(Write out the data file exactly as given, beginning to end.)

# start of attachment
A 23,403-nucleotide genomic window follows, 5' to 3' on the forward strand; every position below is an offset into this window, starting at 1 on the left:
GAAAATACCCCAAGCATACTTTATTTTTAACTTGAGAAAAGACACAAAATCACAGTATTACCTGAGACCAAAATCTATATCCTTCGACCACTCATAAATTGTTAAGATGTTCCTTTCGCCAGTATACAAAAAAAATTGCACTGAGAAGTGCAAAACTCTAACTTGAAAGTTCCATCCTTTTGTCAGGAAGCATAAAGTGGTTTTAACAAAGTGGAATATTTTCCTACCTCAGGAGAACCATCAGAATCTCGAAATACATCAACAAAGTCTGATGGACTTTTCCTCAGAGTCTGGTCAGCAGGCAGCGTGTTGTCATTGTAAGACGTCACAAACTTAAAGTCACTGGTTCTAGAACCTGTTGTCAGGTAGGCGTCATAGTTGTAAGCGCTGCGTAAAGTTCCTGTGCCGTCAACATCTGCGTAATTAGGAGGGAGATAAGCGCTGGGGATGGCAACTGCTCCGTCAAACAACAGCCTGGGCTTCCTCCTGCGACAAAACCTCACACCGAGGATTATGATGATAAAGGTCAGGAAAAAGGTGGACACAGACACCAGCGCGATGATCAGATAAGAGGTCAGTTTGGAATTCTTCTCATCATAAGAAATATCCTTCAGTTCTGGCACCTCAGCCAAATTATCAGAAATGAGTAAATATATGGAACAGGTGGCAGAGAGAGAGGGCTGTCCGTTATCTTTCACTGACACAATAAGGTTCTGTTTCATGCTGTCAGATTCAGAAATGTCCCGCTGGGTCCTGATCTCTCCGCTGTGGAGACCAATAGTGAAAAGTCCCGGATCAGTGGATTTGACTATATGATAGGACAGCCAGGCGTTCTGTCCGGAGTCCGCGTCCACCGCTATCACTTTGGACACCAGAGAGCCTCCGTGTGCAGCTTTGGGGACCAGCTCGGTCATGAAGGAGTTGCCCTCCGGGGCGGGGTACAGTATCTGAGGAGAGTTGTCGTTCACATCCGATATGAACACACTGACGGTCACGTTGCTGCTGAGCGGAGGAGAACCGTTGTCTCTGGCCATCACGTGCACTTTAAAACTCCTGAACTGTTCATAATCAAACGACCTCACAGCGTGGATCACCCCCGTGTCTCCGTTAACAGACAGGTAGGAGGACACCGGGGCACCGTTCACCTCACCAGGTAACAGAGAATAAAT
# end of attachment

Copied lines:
A 23,403-nucleotide genomic window follows, 5' to 3' on the forward strand; every position below is an offset into this window, starting at 1 on the left:
GAAAATACCCCAAGCATACTTTATTTTTAACTTGAGAAAAGACACAAAATCACAGTATTACCTGAGACCAAAATCTATATCCTTCGACCACTCATAAATTGTTAAGATGTTCCTTTCGCCAGTATACAAAAAAAATTGCACTGAGAAGTGCAAAACTCTAACTTGAAAGTTCCATCCTTTTGTCAGGAAGCATAAAGTGGTTTTAACAAAGTGGAATATTTTCCTACCTCAGGAGAACCATCAGAATCTCGAAATACATCAACAAAGTCTGATGGACTTTTCCTCAGAGTCTGGTCAGCAGGCAGCGTGTTGTCATTGTAAGACGTCACAAACTTAAAGTCACTGGTTCTAGAACCTGTTGTCAGGTAGGCGTCATAGTTGTAAGCGCTGCGTAAAGTTCCTGTGCCGTCAACATCTGCGTAATTAGGAGGGAGATAAGCGCTGGGGATGGCAACTGCTCCGTCAAACAACAGCCTGGGCTTCCTCCTGCGACAAAACCTCACACCGAGGATTATGATGATAAAGGTCAGGAAAAAGGTGGACACAGACACCAGCGCGATGATCAGATAAGAGGTCAGTTTGGAATTCTTCTCATCATAAGAAATATCCTTCAGTTCTGGCACCTCAGCCAAATTATCAGAAATGAGTAAATATATGGAACAGGTGGCAGAGAGAGAGGGCTGTCCGTTATCTTTCACTGACACAATAAGGTTCTGTTTCATGCTGTCAGATTCAGAAATGTCCCGCTGGGTCCTGATCTCTCCGCTGTGGAGACCAATAGTGAAAAGTCCCGGATCAGTGGATTTGACTATATGATAGGACAGCCAGGCGTTCTGTCCGGAGTCCGCGTCCACCGCTATCACTTTGGACACCAGAGAGCCTCCGTGTGCAGCTTTGGGGACCAGCTCGGTCATGAAGGAGTTGCCCTCCGGGGCGGGGTACAGTATCTGAGGAGAGTTGTCGTTCACATCCGATATGAACACACTGACGGTCACGTTGCTGCTGAGCGGAGGAGAACCGTTGTCTCTGGCCATCACGTGCACTTTAAAACTCCTGAACTGTTCATAATCAAACGACCTCACAGCGTGGATCACCCCCGTGTCTCCGTTAACAGACAGGTAGGAGGACACCGGGGCACCGTTCACCTCACCAGGTAACAGAGAATAAAT